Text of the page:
It sounds deceptive to say that Austin Watson, former eighteenth overall pick in the 2010 NHL Entry Draft, is still having to prove himself — but the 23 year old left wing has just inked his first contract extension, and it’s only good for two years at $1.15 M total.
Every player has a different timetable for development, and every team has a different method for developing their prospects — even within the teams themselves, development from position to position differs by a wide margin. Some clubs like to bring on players near NHL-ready levels to fill in depth roles, sheltering their minutes and zone starts until they feel the skaters can really elevate their game to the line they belong on. Others prefer to see prospects surpass the quality of competition in the AHL before they see NHL ice time; still more like to have a line of players or a defensive pairing find their rhythm together in the minors before they get call-ups.
For Watson, things have been frustratingly slow, though.
Nothing about Watson’s development has been easy, starting with the major juniors. Bounced between three different teams, Watson dealt with some tension while a player for the Peterborough Petes following his appearance in the 2012 World Junior Championships — which resulted in his getting dealt to the London Knights — and before that he’d been a piece moved from the Windsor Spitfires to try and keep the Petes competitive.
He’s a big, strong forward who’s as effective on the power play as he is on the penalty kill. One of the unique forwards who’s versatile enough to play up the middle or sit on either wing, Watson’s 6 foot 4 frame make him a commodity — and he’s been more than adequate skating for the Milwaukee Admirals, coming in second only to zany winger Viktor Arvidsson in scoring during the 2014-2015 regular season. He’s become an on-ice leader, developing as a presence the play centers around regardless of where he stands on the ice or whether he has the puck.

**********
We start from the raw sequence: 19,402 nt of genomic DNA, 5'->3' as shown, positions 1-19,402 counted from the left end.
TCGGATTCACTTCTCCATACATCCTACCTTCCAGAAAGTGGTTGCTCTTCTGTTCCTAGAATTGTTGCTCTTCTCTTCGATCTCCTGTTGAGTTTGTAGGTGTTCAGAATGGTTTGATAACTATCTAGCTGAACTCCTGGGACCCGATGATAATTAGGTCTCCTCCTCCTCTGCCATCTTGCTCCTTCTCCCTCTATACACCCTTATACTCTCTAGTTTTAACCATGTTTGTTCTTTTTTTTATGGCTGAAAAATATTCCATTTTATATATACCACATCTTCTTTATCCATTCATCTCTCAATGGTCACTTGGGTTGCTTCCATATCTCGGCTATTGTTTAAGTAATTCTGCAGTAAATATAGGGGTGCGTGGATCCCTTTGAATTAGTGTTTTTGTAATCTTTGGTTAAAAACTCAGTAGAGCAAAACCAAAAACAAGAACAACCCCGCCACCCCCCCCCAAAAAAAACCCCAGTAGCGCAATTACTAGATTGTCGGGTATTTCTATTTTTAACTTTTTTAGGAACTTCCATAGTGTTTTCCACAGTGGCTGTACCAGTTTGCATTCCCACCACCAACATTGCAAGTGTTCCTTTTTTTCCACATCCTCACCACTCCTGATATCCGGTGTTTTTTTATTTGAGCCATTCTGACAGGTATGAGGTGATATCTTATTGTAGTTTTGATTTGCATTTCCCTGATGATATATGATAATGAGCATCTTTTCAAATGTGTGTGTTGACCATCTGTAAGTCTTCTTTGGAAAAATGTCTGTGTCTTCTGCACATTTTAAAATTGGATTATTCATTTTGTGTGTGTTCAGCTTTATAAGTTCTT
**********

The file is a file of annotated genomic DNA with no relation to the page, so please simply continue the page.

Why isn’t he in Nashville, though?
At the signing of his two year extension this week, Watson had only clocked in at six regular season games played for the Nashville Predators — and those came during the 2012-2013 season, two full years ago. He scored his first NHL goal, then dropped back to a full time member of the AHL Admirals.
Depending on how the Predators react to the Mike Ribeiro situation, next year could be his year. At 23, he’s reached that plane of AHL play where he’s both at a higher skill level than much of his competition — and he’s got the experience to trump those who he’ll go toe-to-toe with on the ice at the NHL level one day. One of the oldest remaining forwards in the AHL who projects to play in either a top six or top nine all-situations role, Watson is a rare member of the 2010 draft class’ first round who’s ready to hit the big ice, but just hasn’t yet.
Should the Predators bring back Ribeiro, though — and that’s not an endorsement, just an exploration of a possibility outside of my control — we may have to wait a year to see what Watson’s capable of at the NHL level long-term.
This is where he’ll need to prove himself.
Nashville rocks a system that doesn’t move up players just for the sake of giving them NHL ice time, and there hasn’t yet been room for Watson up the centre of the ice for the club. As such, he’s been kept in Milwaukee — but with the guarantee, unlike on other clubs, that a move up to the NHL level won’t be for six minutes of ice time at even strength only. If he sees the inside of Nashville’s arena, it will be because he’s got a secure place in the lineup.
The respect for Watson in the AHL is tangible; more time spent in the minors than a player deems fair can create a sulky air around players who believe they’re being slighted. This is where Watson will need to prove that he understands what the long term goal is — and with two years to make the roster, his next contract should look a lot prettier from his perspective than the one he’s under now.
That’s certainly worth it.